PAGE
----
Two new massive solar and battery storage projects have been proposed for South Australia, continuing the momentum of new investments that will likely see the state produce the equivalent of 100% of its electricity needs through wind and solar energy since 2025.
One of the new projects – a $ 1.2 billion proposal for 500MW of photovoltaic solar energy to be accompanied by 250MW / 1000MWh of battery storage – broke the coverage in the state planning approval process.
The request was presented by the consultants of Energy Projects Solar Pty Ltd and is proposed for a site east of Robertstown, about 115 km northeast of Adelaide.
The same company is also proposing a 280MW solar farm and battery storage facilities near Port Pirie, known as the Bungama solar project.
He says the Robertstown Solar project – subject to funding – will likely be built in four stages, and the battery storage facility will also be built in stages. Synchronous capacitors can also be installed, if required by the network and by the market operator.
The Robertstown Solar project rivals another proposal in the Robertstown area known as the Solar River, which has 200MW of photovoltaic solar energy and 120MWh of battery storage, and which can add another 200MW of solar storage and 150MWh of battery in a second stage.
The two projects join more than a dozen solar proposals and storage in the state that are in various stages of construction and proposal.
These include the Bungala solar project, which completed the first stage of 120MW and is almost completed the second stage of 120MW, the 110MW Tailem Bend solar project not yet completed and the 280MW solar project of Cultana proposed by Sanjeev Gupta and Simc Zen Energy , from Whyalla Steel. .
South Australia has already achieved more than 50% share of solar and wind energy in its network, mainly through large-scale wind (44%) and solar coverage (7% to 8%).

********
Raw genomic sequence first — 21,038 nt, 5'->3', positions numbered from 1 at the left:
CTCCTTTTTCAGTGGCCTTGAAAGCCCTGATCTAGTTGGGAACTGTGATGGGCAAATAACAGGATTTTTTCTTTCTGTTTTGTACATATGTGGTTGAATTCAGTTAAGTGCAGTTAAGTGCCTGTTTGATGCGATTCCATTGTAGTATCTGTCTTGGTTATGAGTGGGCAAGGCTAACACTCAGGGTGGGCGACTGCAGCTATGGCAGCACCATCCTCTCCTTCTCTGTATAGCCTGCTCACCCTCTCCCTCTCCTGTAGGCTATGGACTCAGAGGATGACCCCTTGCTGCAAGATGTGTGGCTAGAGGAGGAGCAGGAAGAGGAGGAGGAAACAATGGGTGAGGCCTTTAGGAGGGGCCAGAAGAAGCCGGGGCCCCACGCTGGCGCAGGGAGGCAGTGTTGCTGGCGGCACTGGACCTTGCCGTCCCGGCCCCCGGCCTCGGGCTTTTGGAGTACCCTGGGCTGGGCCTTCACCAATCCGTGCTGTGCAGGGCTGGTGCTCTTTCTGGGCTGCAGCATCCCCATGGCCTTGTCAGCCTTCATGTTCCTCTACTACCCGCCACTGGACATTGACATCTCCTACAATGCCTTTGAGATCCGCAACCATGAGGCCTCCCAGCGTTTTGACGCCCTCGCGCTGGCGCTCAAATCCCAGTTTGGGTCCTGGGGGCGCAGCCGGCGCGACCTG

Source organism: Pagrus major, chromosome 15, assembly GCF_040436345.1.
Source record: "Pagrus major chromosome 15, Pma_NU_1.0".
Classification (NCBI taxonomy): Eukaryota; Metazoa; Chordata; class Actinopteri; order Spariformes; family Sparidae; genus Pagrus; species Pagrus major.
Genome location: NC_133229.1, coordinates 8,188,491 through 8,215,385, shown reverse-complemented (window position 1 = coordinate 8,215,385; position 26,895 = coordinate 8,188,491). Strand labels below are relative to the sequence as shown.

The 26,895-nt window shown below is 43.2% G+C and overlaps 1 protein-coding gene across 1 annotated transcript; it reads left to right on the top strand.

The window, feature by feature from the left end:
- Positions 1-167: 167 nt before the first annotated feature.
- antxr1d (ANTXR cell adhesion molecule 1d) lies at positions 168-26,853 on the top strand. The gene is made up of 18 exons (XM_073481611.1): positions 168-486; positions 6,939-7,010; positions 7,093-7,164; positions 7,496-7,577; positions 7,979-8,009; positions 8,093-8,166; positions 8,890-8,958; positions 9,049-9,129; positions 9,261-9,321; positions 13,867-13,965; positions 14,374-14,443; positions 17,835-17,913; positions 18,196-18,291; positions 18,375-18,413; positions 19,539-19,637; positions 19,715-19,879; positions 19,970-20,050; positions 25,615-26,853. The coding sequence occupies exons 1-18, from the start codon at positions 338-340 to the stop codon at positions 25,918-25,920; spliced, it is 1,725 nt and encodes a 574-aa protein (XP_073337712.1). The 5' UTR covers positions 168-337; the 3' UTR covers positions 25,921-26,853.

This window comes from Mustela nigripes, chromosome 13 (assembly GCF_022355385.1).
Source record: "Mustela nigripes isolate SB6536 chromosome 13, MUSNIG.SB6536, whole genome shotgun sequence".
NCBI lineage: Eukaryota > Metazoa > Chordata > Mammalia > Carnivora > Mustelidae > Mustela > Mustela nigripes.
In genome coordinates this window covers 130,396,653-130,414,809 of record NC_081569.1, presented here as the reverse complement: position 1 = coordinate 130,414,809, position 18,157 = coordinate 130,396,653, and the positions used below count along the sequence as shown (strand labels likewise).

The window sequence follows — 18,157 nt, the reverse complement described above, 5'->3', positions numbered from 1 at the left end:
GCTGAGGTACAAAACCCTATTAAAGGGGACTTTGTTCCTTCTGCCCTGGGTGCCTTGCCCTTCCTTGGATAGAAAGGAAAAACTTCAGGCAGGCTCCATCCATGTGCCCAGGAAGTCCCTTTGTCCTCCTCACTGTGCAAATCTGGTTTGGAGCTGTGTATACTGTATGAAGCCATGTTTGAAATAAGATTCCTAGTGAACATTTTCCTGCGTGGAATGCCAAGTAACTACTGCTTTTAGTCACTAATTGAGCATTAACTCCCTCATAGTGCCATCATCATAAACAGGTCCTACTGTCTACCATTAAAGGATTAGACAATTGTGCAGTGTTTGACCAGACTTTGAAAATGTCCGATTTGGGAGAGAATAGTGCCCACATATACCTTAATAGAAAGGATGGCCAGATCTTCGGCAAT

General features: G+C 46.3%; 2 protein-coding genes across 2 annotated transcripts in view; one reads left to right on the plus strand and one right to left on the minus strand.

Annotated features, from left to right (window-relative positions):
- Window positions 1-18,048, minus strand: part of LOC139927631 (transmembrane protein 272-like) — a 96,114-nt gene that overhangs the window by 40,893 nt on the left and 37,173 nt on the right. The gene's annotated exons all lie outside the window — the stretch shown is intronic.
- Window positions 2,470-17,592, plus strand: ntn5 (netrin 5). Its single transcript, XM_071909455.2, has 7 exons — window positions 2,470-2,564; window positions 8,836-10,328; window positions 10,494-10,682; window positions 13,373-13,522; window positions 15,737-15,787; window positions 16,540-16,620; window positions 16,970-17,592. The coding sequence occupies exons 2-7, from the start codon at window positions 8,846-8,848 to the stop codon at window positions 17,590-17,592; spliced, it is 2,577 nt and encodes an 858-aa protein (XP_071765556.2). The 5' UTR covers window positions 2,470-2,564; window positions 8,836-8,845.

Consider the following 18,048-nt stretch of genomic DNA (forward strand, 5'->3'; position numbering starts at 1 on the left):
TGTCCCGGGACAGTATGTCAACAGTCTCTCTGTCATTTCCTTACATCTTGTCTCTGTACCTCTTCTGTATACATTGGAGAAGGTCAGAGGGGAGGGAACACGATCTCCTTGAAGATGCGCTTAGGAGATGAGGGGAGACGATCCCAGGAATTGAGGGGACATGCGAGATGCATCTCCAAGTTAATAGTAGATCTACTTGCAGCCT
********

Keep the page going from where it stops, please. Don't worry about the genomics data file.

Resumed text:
This share is growing as more projects come on stream. Gupta itself proposes some 1GW of solar power and storage in the state to help Whyalla power and other major energy users, and AEMO predicted that enough wind and solar energy could be built by 2026/27 to generate more than is consumed in the state.
AEMO and local utility operator ElectraNet want to build a new connector for NSW to facilitate the flow of electricity to and from South Australia and other states.
Both the Robertstown and Solar River projects seem to have been proposed with this in mind. The link favored by AEMO and ElectraNet will begin near the Robertstown substation and will continue to Wagga Wagga. Numerous other projects are being proposed for the other side of the line in NSW, and between the two.
In South Australia, in addition to the significant amounts of battery storage proposed, about five different sites are being considered for pumped hydroelectric plants, and SolarReserve is still working on its solar tower and proposed salt storage near Port Augusta.
The Robertstown solar project is proposed for cultivation and grazing. Links made to project developers and consultants for more information were not returned. Robertstown envisaged completion of its project within 6 years of approval, while Solar River is looking to begin construction this year and finish in two years.